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OCS Bans McKinsey Campus Recruiting

By Matthew F. Quirk, Crimson Staff Writer

The Office of Career Services (OCS) has barred McKinsey and Company, a pre-eminent consulting group, from this year's on-campus recruiting program because the firm backed out of the program last year.

OCS' ban on McKinsey--a major on-campus recruiter in the past--prevents the company from holding information sessions on campus and tabling at the career fair during the current school year.

But McKinsey officials said the company remains committed to soliciting Harvard students.

The ban came after a dispute between OCS and McKinsey officials last fall over the company's behavior during on campus recruiting.

McKinsey planned to find its Harvard job candidates through OCS as it has done in the past, but the firm moved off campus in order to accommodate a greater number of candidates than possible at OCS.

"Although we communicated our needs well in advance, OCS did not have the facilities to accommodate the number of students we expected to interview, and rather than reduce the number of qualified candidates we could see, we decided to move off-campus," said Matthew L. Kramer '98 co-leader of Harvard undergraduate recruiting for McKinsey and a former Crimson editor.

The lateness of the switch vexed the OCS administration, which organizes recruitment for hundreds of employers throughout the year.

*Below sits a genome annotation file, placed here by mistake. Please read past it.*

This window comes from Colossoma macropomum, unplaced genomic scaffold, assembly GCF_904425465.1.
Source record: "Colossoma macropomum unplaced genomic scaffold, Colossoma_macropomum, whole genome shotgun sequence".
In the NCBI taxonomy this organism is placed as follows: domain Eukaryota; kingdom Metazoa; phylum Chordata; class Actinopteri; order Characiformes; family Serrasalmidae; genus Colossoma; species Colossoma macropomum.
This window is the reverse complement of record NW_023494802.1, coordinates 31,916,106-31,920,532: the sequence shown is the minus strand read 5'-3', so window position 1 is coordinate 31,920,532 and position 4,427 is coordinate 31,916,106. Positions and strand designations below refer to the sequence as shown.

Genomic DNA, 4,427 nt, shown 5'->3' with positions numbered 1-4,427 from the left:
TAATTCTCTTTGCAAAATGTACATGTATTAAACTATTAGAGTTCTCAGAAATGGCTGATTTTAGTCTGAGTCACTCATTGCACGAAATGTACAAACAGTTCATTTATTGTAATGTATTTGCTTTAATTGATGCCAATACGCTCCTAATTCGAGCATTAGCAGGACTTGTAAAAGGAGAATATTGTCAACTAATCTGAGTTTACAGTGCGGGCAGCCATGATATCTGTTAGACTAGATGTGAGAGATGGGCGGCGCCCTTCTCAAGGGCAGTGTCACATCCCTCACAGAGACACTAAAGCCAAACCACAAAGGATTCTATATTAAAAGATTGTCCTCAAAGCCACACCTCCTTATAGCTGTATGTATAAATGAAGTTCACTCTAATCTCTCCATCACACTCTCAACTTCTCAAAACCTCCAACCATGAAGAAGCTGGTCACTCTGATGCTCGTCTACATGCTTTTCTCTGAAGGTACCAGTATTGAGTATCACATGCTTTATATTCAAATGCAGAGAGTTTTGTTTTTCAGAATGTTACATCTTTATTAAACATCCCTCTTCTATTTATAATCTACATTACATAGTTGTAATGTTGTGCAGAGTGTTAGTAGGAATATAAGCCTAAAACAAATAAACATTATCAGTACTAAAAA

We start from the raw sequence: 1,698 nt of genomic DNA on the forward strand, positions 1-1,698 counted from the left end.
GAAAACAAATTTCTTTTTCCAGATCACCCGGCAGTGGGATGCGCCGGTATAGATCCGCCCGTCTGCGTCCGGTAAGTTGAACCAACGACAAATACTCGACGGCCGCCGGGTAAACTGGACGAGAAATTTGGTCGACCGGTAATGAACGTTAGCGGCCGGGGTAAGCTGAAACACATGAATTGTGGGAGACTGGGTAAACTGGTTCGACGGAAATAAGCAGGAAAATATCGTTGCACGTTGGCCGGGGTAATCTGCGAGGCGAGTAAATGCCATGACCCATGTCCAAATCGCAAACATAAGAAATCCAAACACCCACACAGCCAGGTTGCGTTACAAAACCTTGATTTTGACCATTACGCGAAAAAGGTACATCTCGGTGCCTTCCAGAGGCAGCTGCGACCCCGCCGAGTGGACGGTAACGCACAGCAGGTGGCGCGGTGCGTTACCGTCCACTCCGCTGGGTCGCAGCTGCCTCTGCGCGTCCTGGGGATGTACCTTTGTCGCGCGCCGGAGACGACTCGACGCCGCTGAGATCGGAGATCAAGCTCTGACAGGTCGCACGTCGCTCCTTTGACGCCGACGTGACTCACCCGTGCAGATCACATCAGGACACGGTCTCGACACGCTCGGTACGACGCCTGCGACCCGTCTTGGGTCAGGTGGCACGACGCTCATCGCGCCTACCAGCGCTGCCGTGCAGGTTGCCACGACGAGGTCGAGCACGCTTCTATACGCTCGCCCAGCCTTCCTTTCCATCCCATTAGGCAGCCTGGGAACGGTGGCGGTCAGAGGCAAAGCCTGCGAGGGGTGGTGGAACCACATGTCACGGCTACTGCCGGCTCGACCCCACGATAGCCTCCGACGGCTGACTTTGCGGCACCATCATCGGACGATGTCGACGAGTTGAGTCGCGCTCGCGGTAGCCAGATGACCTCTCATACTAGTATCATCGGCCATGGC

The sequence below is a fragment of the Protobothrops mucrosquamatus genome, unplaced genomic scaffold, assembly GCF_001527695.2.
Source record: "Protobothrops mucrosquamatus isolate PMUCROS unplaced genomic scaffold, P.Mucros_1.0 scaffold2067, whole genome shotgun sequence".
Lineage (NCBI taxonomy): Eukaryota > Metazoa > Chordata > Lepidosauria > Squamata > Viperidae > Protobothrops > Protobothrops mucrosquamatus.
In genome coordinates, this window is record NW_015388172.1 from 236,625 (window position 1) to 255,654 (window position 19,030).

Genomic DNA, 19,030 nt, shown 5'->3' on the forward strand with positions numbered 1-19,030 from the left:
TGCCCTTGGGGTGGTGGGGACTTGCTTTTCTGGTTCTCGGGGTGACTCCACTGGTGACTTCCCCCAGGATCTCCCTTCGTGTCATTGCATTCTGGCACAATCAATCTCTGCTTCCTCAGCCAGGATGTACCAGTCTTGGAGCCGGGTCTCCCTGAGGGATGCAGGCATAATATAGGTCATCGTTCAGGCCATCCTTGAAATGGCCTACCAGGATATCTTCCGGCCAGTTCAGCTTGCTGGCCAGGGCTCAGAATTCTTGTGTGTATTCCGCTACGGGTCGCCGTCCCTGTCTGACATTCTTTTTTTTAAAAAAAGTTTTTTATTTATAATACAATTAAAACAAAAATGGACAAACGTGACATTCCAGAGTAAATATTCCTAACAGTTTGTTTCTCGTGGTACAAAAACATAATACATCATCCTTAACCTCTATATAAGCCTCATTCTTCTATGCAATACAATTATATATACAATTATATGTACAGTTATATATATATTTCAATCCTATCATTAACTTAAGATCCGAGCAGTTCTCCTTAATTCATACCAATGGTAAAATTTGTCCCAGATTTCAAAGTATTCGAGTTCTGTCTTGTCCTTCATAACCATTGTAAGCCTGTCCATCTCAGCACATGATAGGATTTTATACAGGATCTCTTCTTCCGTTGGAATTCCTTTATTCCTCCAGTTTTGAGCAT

"During the fall term they decided not to come on campus and caused us serious difficulties," said Bill Wright-Swadel, director of recruiting at OCS.

McKinsey later agreed to conduct on-campus interviews through OCS during the spring term, Wright-Swadel said.

But near the February due date for spring recruiting applications, Swadel noticed a McKinsey advertisement in The Crimson announcing a different deadline than that for OCS applications--indicating that the firm was not recruiting through OCS.

When Wright-Swadel told McKinsey of what he thought was an error, he was again surprised.

"At that point they notified us they had changed they mind and were not coming on-campus," Wright-Swadel said.

The firm's decision to go off-campus in the spring left OCS with empty rooms and no time to find companies to fill them.

"Organizations that would have loved to interview [on-campus] could not," Swadel said. "We felt it was inappropriate behavior."

"It was purely a business decision," Wright-Swadel said. "We trust that they will return and be a good citizen as in the past."

Kramer said McKinsey hopes to work with OCS in the future, but said in the meantime McKinsey "will be interviewing in full force this year off-campus."

"We are committed to ensuring that every student that is qualified to interview with McKinsey be able to do so and that no obstacles related to our being off campus in any way prevents that," Kramer said.

OCS will continue to help interested students reach recruiters at McKinsey.

Outside a packed OCS recruiting meeting in Science Center C yesterday, few worried that McKinsey wouldn't make it on its own.

"Being at OCS would simplify the process, but I don't think they have to worry," said Jason E. Habes '01.

"They'll be fine," added Matt E. Dost '01, standing nearby. "They're number one. They're probably laughing at OCS."

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